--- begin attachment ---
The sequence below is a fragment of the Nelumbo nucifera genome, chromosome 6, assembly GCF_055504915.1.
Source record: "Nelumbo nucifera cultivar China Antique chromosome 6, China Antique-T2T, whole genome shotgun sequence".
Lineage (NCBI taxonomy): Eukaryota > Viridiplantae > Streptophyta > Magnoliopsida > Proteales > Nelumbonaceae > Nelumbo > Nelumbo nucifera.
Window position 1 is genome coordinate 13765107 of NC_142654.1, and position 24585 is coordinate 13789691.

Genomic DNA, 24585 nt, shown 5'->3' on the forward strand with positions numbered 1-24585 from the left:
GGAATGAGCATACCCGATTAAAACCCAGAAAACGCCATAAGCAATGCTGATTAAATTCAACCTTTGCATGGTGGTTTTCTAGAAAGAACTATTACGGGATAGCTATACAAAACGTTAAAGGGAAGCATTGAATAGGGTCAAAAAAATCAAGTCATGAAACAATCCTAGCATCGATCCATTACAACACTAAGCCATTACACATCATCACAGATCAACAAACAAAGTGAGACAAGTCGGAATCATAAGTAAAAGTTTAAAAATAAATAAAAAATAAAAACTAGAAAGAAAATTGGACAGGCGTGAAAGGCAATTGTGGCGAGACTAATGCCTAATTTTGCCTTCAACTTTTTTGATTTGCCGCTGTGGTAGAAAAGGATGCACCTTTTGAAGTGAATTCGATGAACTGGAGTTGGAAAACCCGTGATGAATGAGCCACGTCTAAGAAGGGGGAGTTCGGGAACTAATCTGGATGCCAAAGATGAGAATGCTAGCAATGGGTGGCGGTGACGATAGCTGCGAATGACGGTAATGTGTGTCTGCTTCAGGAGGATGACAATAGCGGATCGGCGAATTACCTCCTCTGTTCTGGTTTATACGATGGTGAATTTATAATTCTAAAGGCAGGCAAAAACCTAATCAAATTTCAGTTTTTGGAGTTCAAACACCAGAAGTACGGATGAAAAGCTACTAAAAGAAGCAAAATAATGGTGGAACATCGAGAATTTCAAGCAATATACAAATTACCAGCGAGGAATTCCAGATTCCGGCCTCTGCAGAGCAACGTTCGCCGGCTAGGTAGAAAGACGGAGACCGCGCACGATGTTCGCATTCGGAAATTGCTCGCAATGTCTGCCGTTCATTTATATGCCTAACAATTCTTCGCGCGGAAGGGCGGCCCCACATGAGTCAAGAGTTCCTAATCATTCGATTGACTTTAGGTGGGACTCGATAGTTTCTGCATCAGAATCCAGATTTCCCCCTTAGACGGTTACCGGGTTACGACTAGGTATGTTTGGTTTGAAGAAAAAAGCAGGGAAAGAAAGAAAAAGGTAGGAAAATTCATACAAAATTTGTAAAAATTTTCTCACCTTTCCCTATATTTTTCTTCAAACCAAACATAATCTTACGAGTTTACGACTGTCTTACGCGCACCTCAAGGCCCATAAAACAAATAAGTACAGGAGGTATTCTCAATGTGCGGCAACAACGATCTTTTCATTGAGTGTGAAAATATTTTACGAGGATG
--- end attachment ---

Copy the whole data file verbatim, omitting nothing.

The sequence below is a fragment of the Nelumbo nucifera genome, chromosome 6, assembly GCF_055504915.1.
Source record: "Nelumbo nucifera cultivar China Antique chromosome 6, China Antique-T2T, whole genome shotgun sequence".
Lineage (NCBI taxonomy): Eukaryota > Viridiplantae > Streptophyta > Magnoliopsida > Proteales > Nelumbonaceae > Nelumbo > Nelumbo nucifera.
Window position 1 is genome coordinate 13765107 of NC_142654.1, and position 24585 is coordinate 13789691.

Genomic DNA, 24585 nt, shown 5'->3' on the forward strand with positions numbered 1-24585 from the left:
GGAATGAGCATACCCGATTAAAACCCAGAAAACGCCATAAGCAATGCTGATTAAATTCAACCTTTGCATGGTGGTTTTCTAGAAAGAACTATTACGGGATAGCTATACAAAACGTTAAAGGGAAGCATTGAATAGGGTCAAAAAAATCAAGTCATGAAACAATCCTAGCATCGATCCATTACAACACTAAGCCATTACACATCATCACAGATCAACAAACAAAGTGAGACAAGTCGGAATCATAAGTAAAAGTTTAAAAATAAATAAAAAATAAAAACTAGAAAGAAAATTGGACAGGCGTGAAAGGCAATTGTGGCGAGACTAATGCCTAATTTTGCCTTCAACTTTTTTGATTTGCCGCTGTGGTAGAAAAGGATGCACCTTTTGAAGTGAATTCGATGAACTGGAGTTGGAAAACCCGTGATGAATGAGCCACGTCTAAGAAGGGGGAGTTCGGGAACTAATCTGGATGCCAAAGATGAGAATGCTAGCAATGGGTGGCGGTGACGATAGCTGCGAATGACGGTAATGTGTGTCTGCTTCAGGAGGATGACAATAGCGGATCGGCGAATTACCTCCTCTGTTCTGGTTTATACGATGGTGAATTTATAATTCTAAAGGCAGGCAAAAACCTAATCAAATTTCAGTTTTTGGAGTTCAAACACCAGAAGTACGGATGAAAAGCTACTAAAAGAAGCAAAATAATGGTGGAACATCGAGAATTTCAAGCAATATACAAATTACCAGCGAGGAATTCCAGATTCCGGCCTCTGCAGAGCAACGTTCGCCGGCTAGGTAGAAAGACGGAGACCGCGCACGATGTTCGCATTCGGAAATTGCTCGCAATGTCTGCCGTTCATTTATATGCCTAACAATTCTTCGCGCGGAAGGGCGGCCCCACATGAGTCAAGAGTTCCTAATCATTCGATTGACTTTAGGTGGGACTCGATAGTTTCTGCATCAGAATCCAGATTTCCCCCTTAGACGGTTACCGGGTTACGACTAGGTATGTTTGGTTTGAAGAAAAAAGCAGGGAAAGAAAGAAAAAGGTAGGAAAATTCATACAAAATTTGTAAAAATTTTCTCACCTTTCCCTATATTTTTCTTCAAACCAAACATAATCTTACGAGTTTACGACTGTCTTACGCGCACCTCAAGGCCCATAAAACAAATAAGTACAGGAGGTATTCTCAATGTGCGGCAACAACGATCTTTTCATTGAGTGTGAAAATATTTTACGAGGATG